Sex with a parrot anyone?

Recently, I was on Australian radio doing a bit about the phylomon project and one of the creatures that the host brought up was the Kakapo.

As well, an article at the Escapist was just published (again on the phylomon project), and within the comments there, the Kakapo was highlighted once again.

What is it with this bird that delights the imagination of biology enthusiasts? Well, first you have to check out this video, which is maybe one of the funniest things I've ever seen.

Anyway, I think Douglas Adams and Mark Carwardine describe the kakapo best in their wonderful book, "Last Chance to See":

The kakapo is a bird out of time. If you look one in its large, round, greeny-brown face, it has a look of serenely innocent incomprehension that makes you want to hug it and tell it that everything will be all right, though you know that it probably will not be.

It is an extremely fat bird. A good-sized adult will weigh about six or seven pounds, and its wings are just about good for waggling a bit if it thinks it's about to trip over something - but flying is completely out of the question. Sadly, however, it seems that not only has the kakapo forgotten how to fly, but it has also forgotten that it has forgotten how to fly. Apparently a seriously worried kakapo will sometimes run up a tree and jump out of it, whereupon it flies like a brick and lands in a graceless heap on the ground.

By and large, though, the kakapo has never learnt to worry. It's never had anything much to worry about.

Most birds, faced with a predator, will at least realise that something's up and make a bolt for safety, even if it means abandoning any eggs or chicks in its nest - but not the kakapo. Its reaction when confronted with a predator is that it simply doesn't know what the form is. It has no conception of the idea that anything could possibly want to hurt it, so it tends just to sit on its nest in a state of complete confusion and leaves the other animal to make the next move - which is usually a fairly swift and final one.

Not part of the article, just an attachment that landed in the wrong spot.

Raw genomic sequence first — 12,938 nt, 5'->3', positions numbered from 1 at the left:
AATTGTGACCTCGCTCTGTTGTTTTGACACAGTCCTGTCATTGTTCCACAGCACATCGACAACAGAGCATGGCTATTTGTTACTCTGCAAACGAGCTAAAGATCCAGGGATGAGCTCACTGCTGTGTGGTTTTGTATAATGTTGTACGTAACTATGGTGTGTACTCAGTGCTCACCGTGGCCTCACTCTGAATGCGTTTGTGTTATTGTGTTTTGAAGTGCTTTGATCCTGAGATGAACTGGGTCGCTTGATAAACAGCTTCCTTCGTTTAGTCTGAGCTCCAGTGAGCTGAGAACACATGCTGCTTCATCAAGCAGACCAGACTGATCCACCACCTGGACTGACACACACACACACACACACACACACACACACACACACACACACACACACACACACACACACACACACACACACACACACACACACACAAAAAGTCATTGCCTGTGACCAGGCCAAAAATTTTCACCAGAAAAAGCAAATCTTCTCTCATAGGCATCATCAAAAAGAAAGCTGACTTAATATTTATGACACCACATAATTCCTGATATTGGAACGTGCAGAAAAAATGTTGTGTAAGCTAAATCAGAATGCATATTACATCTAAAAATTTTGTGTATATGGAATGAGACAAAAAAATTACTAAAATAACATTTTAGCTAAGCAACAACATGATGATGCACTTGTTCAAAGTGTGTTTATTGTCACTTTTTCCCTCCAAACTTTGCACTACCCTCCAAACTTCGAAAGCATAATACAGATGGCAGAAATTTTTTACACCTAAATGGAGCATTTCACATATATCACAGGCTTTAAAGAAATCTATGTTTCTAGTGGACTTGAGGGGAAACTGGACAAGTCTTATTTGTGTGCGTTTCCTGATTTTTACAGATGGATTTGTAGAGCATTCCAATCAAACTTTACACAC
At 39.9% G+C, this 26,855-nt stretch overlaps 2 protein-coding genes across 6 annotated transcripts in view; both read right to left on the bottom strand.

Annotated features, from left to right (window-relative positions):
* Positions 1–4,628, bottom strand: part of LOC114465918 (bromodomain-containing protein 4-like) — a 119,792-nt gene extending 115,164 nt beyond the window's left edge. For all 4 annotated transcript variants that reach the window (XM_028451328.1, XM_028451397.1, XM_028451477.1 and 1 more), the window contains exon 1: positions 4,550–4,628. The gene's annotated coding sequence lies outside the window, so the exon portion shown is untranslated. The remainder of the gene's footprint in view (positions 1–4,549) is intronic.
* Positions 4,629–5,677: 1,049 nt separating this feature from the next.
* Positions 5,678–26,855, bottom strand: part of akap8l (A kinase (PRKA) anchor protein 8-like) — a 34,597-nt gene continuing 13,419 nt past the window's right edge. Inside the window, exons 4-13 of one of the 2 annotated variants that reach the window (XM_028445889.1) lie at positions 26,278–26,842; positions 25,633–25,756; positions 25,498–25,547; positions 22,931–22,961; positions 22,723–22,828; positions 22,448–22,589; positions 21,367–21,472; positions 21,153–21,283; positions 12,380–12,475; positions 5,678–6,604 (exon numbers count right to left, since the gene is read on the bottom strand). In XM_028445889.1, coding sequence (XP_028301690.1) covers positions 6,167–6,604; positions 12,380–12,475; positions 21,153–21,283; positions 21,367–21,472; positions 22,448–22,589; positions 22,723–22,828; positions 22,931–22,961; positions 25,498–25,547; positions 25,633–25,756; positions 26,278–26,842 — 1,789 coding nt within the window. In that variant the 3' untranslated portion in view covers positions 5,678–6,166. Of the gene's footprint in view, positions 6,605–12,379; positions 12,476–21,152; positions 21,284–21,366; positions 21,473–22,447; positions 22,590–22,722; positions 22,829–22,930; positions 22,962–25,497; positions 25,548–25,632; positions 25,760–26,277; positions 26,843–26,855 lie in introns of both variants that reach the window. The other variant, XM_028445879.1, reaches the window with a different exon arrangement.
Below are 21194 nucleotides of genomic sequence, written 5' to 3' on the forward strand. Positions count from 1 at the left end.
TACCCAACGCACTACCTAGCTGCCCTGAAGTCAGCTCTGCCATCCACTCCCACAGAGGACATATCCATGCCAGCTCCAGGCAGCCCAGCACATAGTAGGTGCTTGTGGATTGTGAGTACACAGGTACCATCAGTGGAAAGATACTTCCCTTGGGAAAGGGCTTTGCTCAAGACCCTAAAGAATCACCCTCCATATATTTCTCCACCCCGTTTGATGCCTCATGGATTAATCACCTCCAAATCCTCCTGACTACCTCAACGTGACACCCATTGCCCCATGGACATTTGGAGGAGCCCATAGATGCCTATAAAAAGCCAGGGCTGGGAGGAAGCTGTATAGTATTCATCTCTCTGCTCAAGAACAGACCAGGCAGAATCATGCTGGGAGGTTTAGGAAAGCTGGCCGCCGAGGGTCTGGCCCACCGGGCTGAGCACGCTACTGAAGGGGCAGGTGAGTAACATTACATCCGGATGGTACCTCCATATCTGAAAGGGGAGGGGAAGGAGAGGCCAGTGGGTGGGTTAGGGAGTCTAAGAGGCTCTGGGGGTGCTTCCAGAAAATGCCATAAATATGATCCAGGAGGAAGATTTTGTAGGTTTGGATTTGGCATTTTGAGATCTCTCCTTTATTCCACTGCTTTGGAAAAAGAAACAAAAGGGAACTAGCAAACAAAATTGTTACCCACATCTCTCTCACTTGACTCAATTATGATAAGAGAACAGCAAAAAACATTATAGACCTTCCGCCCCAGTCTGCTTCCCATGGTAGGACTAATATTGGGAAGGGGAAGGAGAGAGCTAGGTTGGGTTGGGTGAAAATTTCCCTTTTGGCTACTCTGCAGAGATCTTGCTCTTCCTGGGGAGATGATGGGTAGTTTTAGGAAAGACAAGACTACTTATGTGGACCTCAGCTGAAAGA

In any event, I can definitely see the appeal - it's kind of like you're cheering for the underdog. Plus, look at the image submission we got for the kakapo for the phylomon project (from the talented Diana Sudyka). It's awesome!


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I'm sorry but I can't resist.
But that dang bird is just F'n with his head ;^)

By Fred Magyar (not verified) on 26 Mar 2010 #permalink

So, if they can't fly, can't particularly run, and don't recognize predators, why are they not extinct?

By gray Gaffer (not verified) on 26 Mar 2010 #permalink

Because until recently (read - colonization of NZ by humans and our domesticated entourage), they were fortunate enough to have no predators.

In other news: Daww.

Oh, I am so looking forward to this series. "Last Chance to See" is one of my favorite books of all time, and I can't think of anyone better than Stephen Fry to take Adam's role.

The funny thing is, i'm reminded of a tale of another bird in the book on the Island of Rodrigues with a bird named "Pink", who they would collect semen from by wearing a wide-brimmed had while the bird copulated with a researcher's head.

By Left_Wing_Fox (not verified) on 26 Mar 2010 #permalink

I thought I read Last Chance To See all the way through; how did I manage to skip this?

That poor bird is adorable with its owlish and slightly bemused face.

By Arancaytar (not verified) on 26 Mar 2010 #permalink

Why do artists insist on drawing parrots with chicken-feet?


I can't count how many times I've watched this. The first time I wasn't sure which I was going to do first - spit coffee or pee my pants from laughing. (It was dangerously close to simultaneous and messy. *grin*) Still KillzMeDedFumTehROFLZ⢠every time.


There are, what, 91 of them now? Up from 50 IIRC. I saw something about them on TV the other night. They're now being bred in captivity and raised in a special predator-free area.

OMG now I'm going to be dreaming of big green birds on my head and hearing *FAP*FAP*FAP*FAP*FAP* all night long...


By The Mad LOLSci… (not verified) on 26 Mar 2010 #permalink

Hi, i have to say, there are 123 of them now, we do not breed them in captivity, they live on 2 predator free islands and are wild birds, monitored using VHF radio transmitters. Their mating behaviour precludes them from being force paired or bred in captivity in any way.

By Chris Birmingham (not verified) on 28 Mar 2010 #permalink

I keep wondering why there are other species with the same mating problems-i.e loners, lack of drive, like pandas- who can still be bred in captivity.
It seems a large island island in a lake might be a suitable habitat, just to experiment with a few specimins.
Cats can't swim..

Another point...if the mating ritual is so complicated, how come no preparations or flirting took place before the Mark C.incident? Seems they can experience instant attraction at times!

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